Obama could have been a civil rights leader of the 21st century, using his own success as an example of how to break the bonds of anger, accusation, and dependence that can hold people back. He could have said, ignore the sound of locks, because that’s not what’s closing doors. But he didn’t.

Instead, he goes with the Sharpton flow and celebrates Trayvon Martin as a modern civil rights hero, even though the evidence suggests Martin nearly beat a man to death in a savage attack far disproportionate to whatever provocation existed. If you want to know how pathetic the current civil rights movement is compared to the black heroes of the 1960s, well, there you go.

We shall overcome, we shall overcome,
We shall overcome someday;
Oh, deep in my heart, I do believe,
We shall overcome someday.

We’ll walk hand in hand, we’ll walk hand in hand,
We’ll walk hand in hand someday;
Oh, deep in my heart, I do believe,
We’ll walk hand in hand someday.

We are not afraid, we are not afraid,
We are not afraid today;
Oh, deep in my heart, I do believe,
We are not afraid today.

Black people shall overcome. But they shall need a new set of leaders who are honest enough to express to them why they haven’t. I had once thought that, whatever his politics, Barack Obama was one of these. No more.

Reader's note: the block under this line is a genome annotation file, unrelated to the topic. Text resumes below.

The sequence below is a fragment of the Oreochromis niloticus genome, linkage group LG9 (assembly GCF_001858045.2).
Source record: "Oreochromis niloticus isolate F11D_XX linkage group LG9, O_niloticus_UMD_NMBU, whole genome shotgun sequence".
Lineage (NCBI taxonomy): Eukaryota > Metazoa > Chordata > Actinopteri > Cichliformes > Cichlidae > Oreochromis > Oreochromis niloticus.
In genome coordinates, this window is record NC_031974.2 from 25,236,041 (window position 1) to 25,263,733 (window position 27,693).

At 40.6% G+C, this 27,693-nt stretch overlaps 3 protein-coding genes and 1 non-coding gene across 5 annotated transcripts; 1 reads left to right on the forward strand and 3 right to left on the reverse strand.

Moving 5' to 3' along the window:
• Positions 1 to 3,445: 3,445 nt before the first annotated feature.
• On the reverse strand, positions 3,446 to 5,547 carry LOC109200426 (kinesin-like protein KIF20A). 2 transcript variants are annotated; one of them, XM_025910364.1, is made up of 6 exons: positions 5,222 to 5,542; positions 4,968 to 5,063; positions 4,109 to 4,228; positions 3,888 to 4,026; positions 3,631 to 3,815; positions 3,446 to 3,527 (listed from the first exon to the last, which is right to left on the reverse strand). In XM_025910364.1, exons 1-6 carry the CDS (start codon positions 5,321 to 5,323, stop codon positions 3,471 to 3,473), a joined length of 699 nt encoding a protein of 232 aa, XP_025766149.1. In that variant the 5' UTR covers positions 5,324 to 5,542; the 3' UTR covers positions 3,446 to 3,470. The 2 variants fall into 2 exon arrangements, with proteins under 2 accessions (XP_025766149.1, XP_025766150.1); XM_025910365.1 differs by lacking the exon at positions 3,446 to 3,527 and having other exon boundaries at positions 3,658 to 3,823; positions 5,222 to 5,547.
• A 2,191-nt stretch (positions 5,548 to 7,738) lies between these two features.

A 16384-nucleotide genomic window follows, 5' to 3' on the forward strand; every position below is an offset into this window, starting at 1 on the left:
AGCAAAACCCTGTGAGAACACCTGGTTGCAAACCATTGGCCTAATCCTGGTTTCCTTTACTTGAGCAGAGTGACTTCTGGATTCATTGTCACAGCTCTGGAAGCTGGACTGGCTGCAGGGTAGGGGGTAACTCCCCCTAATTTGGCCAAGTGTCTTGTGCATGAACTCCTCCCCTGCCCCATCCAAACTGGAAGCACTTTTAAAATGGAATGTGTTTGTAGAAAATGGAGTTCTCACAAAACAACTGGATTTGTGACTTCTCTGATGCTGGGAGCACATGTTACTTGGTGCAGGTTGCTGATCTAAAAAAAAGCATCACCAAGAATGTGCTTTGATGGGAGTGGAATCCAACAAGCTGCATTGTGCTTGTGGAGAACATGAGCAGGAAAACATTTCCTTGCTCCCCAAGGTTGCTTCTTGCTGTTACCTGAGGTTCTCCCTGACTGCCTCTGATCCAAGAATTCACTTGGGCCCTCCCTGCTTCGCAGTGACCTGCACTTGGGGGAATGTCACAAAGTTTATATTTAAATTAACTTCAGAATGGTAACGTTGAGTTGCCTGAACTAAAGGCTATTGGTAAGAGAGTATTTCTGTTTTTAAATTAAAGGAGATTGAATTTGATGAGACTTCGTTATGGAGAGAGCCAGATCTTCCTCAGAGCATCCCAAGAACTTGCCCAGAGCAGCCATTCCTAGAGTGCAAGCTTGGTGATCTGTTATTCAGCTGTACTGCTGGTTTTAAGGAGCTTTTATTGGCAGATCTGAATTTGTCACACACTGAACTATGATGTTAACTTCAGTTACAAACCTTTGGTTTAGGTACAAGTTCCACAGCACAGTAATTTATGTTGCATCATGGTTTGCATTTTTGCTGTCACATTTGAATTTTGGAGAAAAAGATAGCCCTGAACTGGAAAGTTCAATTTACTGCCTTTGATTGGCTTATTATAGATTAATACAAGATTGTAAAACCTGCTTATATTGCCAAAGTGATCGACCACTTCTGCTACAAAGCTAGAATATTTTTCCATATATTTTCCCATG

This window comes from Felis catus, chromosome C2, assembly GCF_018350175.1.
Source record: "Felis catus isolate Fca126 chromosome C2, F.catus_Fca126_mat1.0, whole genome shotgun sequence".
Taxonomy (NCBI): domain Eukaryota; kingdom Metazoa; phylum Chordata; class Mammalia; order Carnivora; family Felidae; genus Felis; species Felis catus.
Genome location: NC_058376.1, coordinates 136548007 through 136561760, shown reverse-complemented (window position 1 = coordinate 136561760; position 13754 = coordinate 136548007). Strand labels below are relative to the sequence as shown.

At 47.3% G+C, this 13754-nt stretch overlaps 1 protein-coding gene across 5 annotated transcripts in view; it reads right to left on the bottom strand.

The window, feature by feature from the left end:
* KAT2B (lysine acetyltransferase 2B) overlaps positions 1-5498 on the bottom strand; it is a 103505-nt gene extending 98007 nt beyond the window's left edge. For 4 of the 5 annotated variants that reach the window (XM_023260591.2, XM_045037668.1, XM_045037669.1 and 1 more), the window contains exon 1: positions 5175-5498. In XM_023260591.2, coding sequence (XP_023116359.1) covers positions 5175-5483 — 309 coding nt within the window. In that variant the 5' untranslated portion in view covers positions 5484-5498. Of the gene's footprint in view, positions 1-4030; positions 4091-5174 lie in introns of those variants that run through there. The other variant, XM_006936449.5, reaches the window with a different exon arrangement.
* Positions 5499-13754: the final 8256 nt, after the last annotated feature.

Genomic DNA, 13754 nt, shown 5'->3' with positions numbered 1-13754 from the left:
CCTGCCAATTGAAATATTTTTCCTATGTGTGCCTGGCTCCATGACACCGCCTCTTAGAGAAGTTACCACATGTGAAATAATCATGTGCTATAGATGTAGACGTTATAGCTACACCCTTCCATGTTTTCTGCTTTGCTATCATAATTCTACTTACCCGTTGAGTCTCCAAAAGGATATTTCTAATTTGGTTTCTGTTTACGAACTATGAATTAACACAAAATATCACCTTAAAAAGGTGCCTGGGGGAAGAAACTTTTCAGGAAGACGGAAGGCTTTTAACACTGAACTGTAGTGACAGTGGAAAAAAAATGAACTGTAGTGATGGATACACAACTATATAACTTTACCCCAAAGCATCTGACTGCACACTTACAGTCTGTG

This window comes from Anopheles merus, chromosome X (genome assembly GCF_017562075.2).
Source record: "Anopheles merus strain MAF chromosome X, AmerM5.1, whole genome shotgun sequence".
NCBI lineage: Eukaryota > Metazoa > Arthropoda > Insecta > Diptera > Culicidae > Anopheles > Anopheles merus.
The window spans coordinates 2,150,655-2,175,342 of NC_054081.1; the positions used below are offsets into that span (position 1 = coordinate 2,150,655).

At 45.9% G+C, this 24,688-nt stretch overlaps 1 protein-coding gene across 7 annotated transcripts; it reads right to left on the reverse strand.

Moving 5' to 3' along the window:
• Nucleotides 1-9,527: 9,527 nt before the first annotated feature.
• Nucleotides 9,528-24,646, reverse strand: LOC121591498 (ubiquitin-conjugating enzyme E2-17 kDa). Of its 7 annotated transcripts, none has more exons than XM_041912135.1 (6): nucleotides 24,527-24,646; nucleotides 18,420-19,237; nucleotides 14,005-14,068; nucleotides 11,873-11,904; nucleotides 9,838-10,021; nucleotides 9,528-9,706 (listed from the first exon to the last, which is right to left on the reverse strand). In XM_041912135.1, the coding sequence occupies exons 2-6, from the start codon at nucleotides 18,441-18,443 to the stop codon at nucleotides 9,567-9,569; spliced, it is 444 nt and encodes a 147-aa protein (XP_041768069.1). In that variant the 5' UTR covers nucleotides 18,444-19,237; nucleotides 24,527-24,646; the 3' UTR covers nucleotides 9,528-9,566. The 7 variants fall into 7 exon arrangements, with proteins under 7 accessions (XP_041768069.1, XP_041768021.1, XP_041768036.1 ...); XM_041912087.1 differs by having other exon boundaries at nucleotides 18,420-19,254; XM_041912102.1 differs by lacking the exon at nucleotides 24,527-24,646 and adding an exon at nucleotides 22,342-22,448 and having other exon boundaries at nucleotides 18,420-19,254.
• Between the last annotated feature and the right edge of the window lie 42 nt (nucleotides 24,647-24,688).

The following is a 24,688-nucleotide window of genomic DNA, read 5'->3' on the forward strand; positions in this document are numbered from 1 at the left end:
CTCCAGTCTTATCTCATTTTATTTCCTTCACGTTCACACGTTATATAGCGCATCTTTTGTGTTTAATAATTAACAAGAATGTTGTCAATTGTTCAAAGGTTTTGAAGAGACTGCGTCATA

Obama Signals Civil Rights Charges Unlikely

Largely lost amid the hoopla surrounding Obama’s seminar Friday on race was a small suggestion contained within the remarks that signaled a second prosecution of George Zimmerman on federal civil rights charges is unlikely:

I know that Eric Holder is reviewing what happened down there, but I think it’s important for people to have some clear expectations here.  Traditionally, these are issues of state and local government, the criminal code.  And law enforcement is traditionally done at the state and local levels, not at the federal levels.

That’s good. There are hunches – and dare I say hopes – but no specific evidence I’m aware of that this was a hate crime. A sizable FBI investigation last year suggested race was in fact not a factor in the killing of Trayvon Martin.